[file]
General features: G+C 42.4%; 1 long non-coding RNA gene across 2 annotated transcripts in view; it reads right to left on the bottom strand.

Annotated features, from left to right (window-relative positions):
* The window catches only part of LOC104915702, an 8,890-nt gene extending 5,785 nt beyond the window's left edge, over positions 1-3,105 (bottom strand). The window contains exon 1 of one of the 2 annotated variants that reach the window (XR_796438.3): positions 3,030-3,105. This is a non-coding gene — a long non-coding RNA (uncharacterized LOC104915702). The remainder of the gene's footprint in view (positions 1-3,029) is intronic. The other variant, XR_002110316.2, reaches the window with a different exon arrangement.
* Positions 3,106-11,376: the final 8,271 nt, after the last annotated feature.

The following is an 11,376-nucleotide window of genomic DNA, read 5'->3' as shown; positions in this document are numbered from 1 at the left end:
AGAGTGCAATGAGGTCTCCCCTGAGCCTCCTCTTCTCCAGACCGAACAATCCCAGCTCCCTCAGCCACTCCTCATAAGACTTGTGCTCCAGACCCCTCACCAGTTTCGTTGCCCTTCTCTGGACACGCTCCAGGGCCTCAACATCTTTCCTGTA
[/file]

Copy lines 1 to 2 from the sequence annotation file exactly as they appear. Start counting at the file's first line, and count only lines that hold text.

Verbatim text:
General features: G+C 42.4%; 1 long non-coding RNA gene across 2 annotated transcripts in view; it reads right to left on the bottom strand.

Annotated features, from left to right (window-relative positions):